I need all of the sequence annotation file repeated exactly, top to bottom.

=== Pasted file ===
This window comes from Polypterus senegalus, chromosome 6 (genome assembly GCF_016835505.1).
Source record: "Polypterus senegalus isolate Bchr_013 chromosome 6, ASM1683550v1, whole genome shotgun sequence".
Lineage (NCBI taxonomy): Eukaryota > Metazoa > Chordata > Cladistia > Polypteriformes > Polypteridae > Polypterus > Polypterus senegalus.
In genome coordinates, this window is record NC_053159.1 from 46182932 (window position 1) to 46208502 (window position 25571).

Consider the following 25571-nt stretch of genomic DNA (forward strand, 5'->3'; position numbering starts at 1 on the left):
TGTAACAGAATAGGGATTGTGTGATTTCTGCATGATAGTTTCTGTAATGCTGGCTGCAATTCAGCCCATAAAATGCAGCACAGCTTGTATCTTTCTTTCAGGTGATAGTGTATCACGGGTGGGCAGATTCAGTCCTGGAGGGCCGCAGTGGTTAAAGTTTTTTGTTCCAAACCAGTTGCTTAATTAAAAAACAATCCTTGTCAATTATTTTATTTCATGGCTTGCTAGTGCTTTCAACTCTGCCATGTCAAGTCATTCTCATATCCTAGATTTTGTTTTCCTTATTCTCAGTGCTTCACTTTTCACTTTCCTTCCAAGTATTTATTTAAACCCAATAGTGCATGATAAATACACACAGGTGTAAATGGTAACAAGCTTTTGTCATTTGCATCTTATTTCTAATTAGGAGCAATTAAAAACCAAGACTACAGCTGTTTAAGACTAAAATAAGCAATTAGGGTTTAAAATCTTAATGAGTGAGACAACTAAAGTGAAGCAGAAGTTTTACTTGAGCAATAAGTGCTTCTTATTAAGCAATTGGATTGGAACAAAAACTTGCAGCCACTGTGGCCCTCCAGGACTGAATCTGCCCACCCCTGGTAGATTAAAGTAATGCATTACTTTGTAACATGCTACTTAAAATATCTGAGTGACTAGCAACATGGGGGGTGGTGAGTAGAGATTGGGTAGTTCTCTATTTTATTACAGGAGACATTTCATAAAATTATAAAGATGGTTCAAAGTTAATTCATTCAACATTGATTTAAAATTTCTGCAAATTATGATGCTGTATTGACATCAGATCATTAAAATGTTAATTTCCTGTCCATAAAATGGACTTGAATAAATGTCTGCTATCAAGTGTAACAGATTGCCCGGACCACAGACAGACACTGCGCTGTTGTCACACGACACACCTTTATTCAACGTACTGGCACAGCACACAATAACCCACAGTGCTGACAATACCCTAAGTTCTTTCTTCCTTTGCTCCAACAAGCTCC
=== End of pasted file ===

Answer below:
This window comes from Polypterus senegalus, chromosome 6 (genome assembly GCF_016835505.1).
Source record: "Polypterus senegalus isolate Bchr_013 chromosome 6, ASM1683550v1, whole genome shotgun sequence".
Lineage (NCBI taxonomy): Eukaryota > Metazoa > Chordata > Cladistia > Polypteriformes > Polypteridae > Polypterus > Polypterus senegalus.
In genome coordinates, this window is record NC_053159.1 from 46182932 (window position 1) to 46208502 (window position 25571).

Consider the following 25571-nt stretch of genomic DNA (forward strand, 5'->3'; position numbering starts at 1 on the left):
TGTAACAGAATAGGGATTGTGTGATTTCTGCATGATAGTTTCTGTAATGCTGGCTGCAATTCAGCCCATAAAATGCAGCACAGCTTGTATCTTTCTTTCAGGTGATAGTGTATCACGGGTGGGCAGATTCAGTCCTGGAGGGCCGCAGTGGTTAAAGTTTTTTGTTCCAAACCAGTTGCTTAATTAAAAAACAATCCTTGTCAATTATTTTATTTCATGGCTTGCTAGTGCTTTCAACTCTGCCATGTCAAGTCATTCTCATATCCTAGATTTTGTTTTCCTTATTCTCAGTGCTTCACTTTTCACTTTCCTTCCAAGTATTTATTTAAACCCAATAGTGCATGATAAATACACACAGGTGTAAATGGTAACAAGCTTTTGTCATTTGCATCTTATTTCTAATTAGGAGCAATTAAAAACCAAGACTACAGCTGTTTAAGACTAAAATAAGCAATTAGGGTTTAAAATCTTAATGAGTGAGACAACTAAAGTGAAGCAGAAGTTTTACTTGAGCAATAAGTGCTTCTTATTAAGCAATTGGATTGGAACAAAAACTTGCAGCCACTGTGGCCCTCCAGGACTGAATCTGCCCACCCCTGGTAGATTAAAGTAATGCATTACTTTGTAACATGCTACTTAAAATATCTGAGTGACTAGCAACATGGGGGGTGGTGAGTAGAGATTGGGTAGTTCTCTATTTTATTACAGGAGACATTTCATAAAATTATAAAGATGGTTCAAAGTTAATTCATTCAACATTGATTTAAAATTTCTGCAAATTATGATGCTGTATTGACATCAGATCATTAAAATGTTAATTTCCTGTCCATAAAATGGACTTGAATAAATGTCTGCTATCAAGTGTAACAGATTGCCCGGACCACAGACAGACACTGCGCTGTTGTCACACGACACACCTTTATTCAACGTACTGGCACAGCACACAATAACCCACAGTGCTGACAATACCCTAAGTTCTTTCTTCCTTTGCTCCAACAAGCTCC